As part of my introductions, I spoke of how The Peter F. Yacht Club originally began as an informal group that met to discuss writing back in 1999, morphing into a journal back in 2003 (which still produces an issue for each edition of VERSeFest). One could describe the entire history of The Peter F. Yacht Club as a way for a small group of us to engage with each other’s work, and get a sense of what each other’s current projects might be. So, what are you working on?
The room was packed! It was good to see so many people I feel I haven’t seen in some time, including Pearl Pirie, Jennifer Pederson, David O’Meara, Rachel Zavitz, Jean Van Loon, Grant Wilkins, Laurie Koensgen, Cathy McDonald-Zytveld and Mia Morgan. Unfortunately, Christine McNair and natalie hanna had to send their last-minute regrets (and were missed, obviously).
|Robert Hogg (seated) speaking to Craig Carpenter|
What was interesting, also, was that Craig Carpenter, a poet I haven’t seen or heard much from in some twenty years (since he left Ottawa for parts unknown) appeared out of the ether to record the audio of the event. The final editor of the late, lamented Carleton Arts Review back in the late 1990s (not long after my own tenure as same), he was in Ottawa throughout the 1990s in part as a student at Carleton University, writing poems as a member of Jim Larwill’s informal writing group, the OmniGothic NeoFuturists (you’ll have to find Jim to find out what he thought that all meant). Apparently Carpenter is currently in Kelowna, British Columbia at UBC, working with Karis Shearer, and assisting in digital transfer of literary readings from dozens of archived cassette tapes (etcetera).
Stephen Brockwell opened the event with three really sharp poems produced in homage, including one for Stuart Ross [one of the readers at last year’s event] and another for his mentor, Peter Van Toorn, all of which I hope to see in print soon. How does his work manage to remain so sharp? D.S. Stymeist, author of a debut collection from Frontenac House, read a couple of poems from his current work-in-progress, resting behind the bar for both support and added effect. Frances Boyle included a couple of poems from her new poetry title, This White Nest, recently out with Quattro Books (and she has a collection of short stories out this spring with The Porcupine’s Quill, Inc., also). And Conyer Clayton read from a selection of prose poems, including from her most recent above/ground press title (and did you know she has a full-length debut out this spring?).
Michelle Desbarats is utterly delightful, and it was grand to hear her read from new poems, especially with the admission that she is working on a new manuscript. Can it already have been more than twenty years since the appearance of her debut? I would love to be able to produce another chapbook as well (to follow this one I produced around the same time as her debut). I’ve also been very pleased to see the re-emergence of Robert Hogg over the past couple of years [see my review of his two latest chapbooks here], and his poem playing with the Robert Creeley phrase, “Dig-it,” was amazing.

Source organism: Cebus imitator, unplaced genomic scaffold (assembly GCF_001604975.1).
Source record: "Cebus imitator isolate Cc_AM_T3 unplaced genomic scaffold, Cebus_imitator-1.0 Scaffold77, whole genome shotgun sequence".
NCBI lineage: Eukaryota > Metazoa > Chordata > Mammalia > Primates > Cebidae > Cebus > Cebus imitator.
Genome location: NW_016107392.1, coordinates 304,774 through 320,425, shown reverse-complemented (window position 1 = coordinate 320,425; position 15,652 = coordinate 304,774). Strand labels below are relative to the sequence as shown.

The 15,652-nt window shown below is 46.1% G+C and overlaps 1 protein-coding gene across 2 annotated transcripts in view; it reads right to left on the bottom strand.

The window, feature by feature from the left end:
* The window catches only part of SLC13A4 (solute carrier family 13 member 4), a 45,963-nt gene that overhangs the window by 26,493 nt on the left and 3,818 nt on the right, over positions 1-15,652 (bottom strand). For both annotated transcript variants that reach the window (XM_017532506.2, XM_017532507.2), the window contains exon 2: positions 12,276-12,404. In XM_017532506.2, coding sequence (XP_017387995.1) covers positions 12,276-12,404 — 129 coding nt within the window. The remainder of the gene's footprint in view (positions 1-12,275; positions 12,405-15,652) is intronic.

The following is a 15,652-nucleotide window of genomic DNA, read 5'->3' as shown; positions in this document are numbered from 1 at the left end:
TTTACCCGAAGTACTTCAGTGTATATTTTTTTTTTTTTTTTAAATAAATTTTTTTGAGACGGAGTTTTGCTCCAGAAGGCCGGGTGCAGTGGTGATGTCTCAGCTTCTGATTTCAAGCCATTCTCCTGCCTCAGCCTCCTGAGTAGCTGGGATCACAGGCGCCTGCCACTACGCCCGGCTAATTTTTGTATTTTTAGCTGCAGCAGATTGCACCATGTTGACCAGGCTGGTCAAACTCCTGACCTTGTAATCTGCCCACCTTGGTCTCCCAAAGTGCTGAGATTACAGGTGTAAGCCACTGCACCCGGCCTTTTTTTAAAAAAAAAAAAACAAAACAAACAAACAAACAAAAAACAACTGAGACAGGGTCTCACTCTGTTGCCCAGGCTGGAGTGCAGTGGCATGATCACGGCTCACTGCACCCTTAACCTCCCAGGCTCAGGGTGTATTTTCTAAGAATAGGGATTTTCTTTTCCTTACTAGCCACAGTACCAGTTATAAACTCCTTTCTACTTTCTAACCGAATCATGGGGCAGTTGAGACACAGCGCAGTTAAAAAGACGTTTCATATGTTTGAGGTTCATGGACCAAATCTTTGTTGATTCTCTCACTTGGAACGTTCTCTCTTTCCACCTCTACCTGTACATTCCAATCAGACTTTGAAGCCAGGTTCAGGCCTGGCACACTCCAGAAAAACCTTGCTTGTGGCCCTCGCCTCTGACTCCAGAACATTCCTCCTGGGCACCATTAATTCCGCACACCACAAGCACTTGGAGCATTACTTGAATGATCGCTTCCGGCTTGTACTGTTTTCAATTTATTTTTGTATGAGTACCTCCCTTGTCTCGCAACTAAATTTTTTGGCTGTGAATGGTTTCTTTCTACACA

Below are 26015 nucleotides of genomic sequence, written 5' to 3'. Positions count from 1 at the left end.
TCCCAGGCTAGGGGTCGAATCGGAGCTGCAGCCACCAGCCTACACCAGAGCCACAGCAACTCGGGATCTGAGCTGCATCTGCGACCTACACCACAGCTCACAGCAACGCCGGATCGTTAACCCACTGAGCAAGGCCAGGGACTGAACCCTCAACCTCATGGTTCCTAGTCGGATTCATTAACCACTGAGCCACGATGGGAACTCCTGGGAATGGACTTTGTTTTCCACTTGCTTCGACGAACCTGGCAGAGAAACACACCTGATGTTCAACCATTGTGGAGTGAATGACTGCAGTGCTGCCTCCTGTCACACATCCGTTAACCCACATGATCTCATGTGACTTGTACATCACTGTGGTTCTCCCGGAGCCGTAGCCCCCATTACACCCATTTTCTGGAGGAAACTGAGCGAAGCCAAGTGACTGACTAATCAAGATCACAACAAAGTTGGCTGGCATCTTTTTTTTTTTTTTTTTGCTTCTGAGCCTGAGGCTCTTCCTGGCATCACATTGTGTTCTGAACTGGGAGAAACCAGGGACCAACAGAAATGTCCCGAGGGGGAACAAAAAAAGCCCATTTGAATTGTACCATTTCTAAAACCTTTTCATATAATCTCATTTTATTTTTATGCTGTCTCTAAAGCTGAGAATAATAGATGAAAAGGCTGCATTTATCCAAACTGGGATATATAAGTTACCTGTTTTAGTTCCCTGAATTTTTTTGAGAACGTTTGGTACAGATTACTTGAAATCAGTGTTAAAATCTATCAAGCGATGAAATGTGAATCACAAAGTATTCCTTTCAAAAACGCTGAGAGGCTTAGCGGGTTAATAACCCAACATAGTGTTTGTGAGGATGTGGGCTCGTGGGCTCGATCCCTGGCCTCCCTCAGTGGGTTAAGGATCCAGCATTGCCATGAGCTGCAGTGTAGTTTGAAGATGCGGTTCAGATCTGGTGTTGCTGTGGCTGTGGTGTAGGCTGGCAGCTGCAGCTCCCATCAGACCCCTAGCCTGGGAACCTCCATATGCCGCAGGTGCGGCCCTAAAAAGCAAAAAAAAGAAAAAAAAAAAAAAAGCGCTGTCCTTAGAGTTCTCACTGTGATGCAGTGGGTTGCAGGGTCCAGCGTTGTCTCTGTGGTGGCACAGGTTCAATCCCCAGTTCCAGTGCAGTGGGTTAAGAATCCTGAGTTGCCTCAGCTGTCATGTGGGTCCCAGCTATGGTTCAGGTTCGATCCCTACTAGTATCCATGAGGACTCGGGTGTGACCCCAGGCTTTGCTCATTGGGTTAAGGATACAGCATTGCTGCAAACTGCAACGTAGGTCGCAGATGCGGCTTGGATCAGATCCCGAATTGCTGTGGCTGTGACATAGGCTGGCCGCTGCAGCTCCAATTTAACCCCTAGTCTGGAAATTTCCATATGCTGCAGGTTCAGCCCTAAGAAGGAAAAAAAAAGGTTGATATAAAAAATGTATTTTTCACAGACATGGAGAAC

Chris Johnson read two poems that included raccoons. Is this a new theme, a new thread, emerging in his work? And Margo LaPierre read some new poems that sparkled. I’ve only heard her read a couple of times now, so clearly need to hear further, to get a better sense of what it is she’s working on. I also read a couple of poems, from my work-in-progress “Book of Magazine Verse” [some poems from the same manuscript live here], including one for Frank O’Hara’s birthday (which I have already scheduled to post on my own blog in March, for O’Hara’s actual birthday; watch for it).
Lee Parpart was in town from Toronto, and read a couple of poems, which was fun, as did her American pal, poet David A. Epstein, who not only read a couple of curious poems, but offered an invitation to us Ottawa “Peter F. Yacht Clubbers” to their Connecticut Yacht Club. Oh, the boating we could do. And Monty Reid regaled us with a sequence around sex, constructed from stories heard and collected.
|a very attentive audience|
The collaboration between Chris Turnbull and Portugese poet Bruno Neiva sound fascinating (apparently there’s already a chapbook produced of such I have yet to get my hands on); Chris was able to provide some audio of Neiva reading some selections from their work-in-progress, and then Chris read a couple.
|listening to Bruno Neiva's audio|
It was a grand event! I am very pleased, and also, very exhausted. And then a group of us landed downstairs, for lengthy conversation and hijinks. How did I only manage to get home at 1:30am?